Traveling for Care?
Whether you're crossing the country or the globe, we make it easy to access world-class care at Johns Hopkins.
Sinusitis is an inflammation of one or more of the four sets of sinuses, air-filled cavities in the facial bones, usually due to infection. When irritated, the mucous membrane lining the sinus may swell and block the small drainage channels that permit mucus to flow into the nose. The buildup in pressure often results in headache, nasal congestion, and facial pain.
Acute sinusitis is a common disorder that often occurs with a cold or other viral illness; chronic sinusitis refers to persistent or recurrent episodes that are generally milder than acute cases but persist over a longer period of time (months). Sinusitis may subside without specific treatment; however, it may require antibiotics and other medications for cure. In very rare cases, however, infection may spread to the eyes or the brain, and urgent treatment is necessary.
In children, sinusitis usually gets better on its own. However, if it recurs frequently, or if it is chronic, our experts, a team of pediatric otolaryngologists (ENTs) at the Johns Hopkins Division of Pediatric Otolaryngology, have the experience and expertise to determine why the sinusitis does not resolve.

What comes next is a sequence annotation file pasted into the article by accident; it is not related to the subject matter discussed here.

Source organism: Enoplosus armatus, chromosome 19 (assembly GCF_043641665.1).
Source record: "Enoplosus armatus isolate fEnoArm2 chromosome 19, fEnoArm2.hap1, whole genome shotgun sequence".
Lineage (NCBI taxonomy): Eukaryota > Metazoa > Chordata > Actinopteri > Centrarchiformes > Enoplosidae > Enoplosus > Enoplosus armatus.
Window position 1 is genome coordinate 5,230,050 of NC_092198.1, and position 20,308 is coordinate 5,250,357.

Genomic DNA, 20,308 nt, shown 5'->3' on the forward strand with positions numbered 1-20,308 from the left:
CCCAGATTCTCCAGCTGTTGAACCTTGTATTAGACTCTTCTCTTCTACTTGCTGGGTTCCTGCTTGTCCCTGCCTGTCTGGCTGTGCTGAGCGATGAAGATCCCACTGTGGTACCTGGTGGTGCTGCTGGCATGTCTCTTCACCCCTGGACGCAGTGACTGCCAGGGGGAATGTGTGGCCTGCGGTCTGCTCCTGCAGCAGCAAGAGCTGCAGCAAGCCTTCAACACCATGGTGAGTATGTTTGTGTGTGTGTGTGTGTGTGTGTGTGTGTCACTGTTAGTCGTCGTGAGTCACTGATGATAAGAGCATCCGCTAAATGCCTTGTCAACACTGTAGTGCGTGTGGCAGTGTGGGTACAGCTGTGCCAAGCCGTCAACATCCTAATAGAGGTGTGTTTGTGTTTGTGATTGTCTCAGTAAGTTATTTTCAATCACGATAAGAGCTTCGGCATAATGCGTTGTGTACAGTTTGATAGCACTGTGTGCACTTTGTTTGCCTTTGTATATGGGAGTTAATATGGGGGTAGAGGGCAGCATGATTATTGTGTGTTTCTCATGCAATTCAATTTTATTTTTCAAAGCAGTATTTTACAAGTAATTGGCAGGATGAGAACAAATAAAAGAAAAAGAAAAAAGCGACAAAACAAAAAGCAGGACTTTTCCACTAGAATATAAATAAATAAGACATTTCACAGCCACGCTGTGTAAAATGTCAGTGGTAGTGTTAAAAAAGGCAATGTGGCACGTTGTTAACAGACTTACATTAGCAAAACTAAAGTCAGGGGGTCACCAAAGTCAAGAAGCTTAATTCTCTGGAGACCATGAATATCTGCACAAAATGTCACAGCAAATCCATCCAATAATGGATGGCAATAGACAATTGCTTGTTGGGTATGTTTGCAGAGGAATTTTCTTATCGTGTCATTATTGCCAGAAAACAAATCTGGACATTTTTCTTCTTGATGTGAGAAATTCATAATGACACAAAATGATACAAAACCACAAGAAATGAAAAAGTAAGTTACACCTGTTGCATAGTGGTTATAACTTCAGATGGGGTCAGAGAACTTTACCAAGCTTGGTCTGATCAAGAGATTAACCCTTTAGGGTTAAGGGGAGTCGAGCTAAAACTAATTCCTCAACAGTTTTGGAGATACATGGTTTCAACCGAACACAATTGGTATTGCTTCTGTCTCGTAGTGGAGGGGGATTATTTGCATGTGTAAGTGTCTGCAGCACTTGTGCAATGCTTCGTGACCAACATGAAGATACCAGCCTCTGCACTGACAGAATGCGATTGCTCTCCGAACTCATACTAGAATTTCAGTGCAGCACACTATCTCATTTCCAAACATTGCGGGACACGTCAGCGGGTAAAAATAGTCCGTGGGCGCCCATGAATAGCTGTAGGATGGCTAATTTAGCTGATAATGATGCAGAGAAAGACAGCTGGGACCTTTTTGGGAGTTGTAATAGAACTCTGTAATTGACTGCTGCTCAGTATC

Our physicians will order diagnostic testing to evaluate your child for allergies and/or immune dysfunction. If your doctor thinks your child needs sinus surgery, he or she will recommend endoscopic sinus surgery, a minimally-invasive approach to correcting sinus problems.
Your doctor will ask for a complete medical history and will perform a thorough physical examination.
Minimally-invasive sinus surgery using balloon dilation is a new approach being used at Johns Hopkins to treat chronic sinusitis. Under general anesthesia, the doctor will thread a small wire into the sinus and inflate a balloon. This creates a larger opening to improve sinus drainage.
Please call us at 443-997-6467 (443-997-OHNS) to make an appointment at any of our three locations.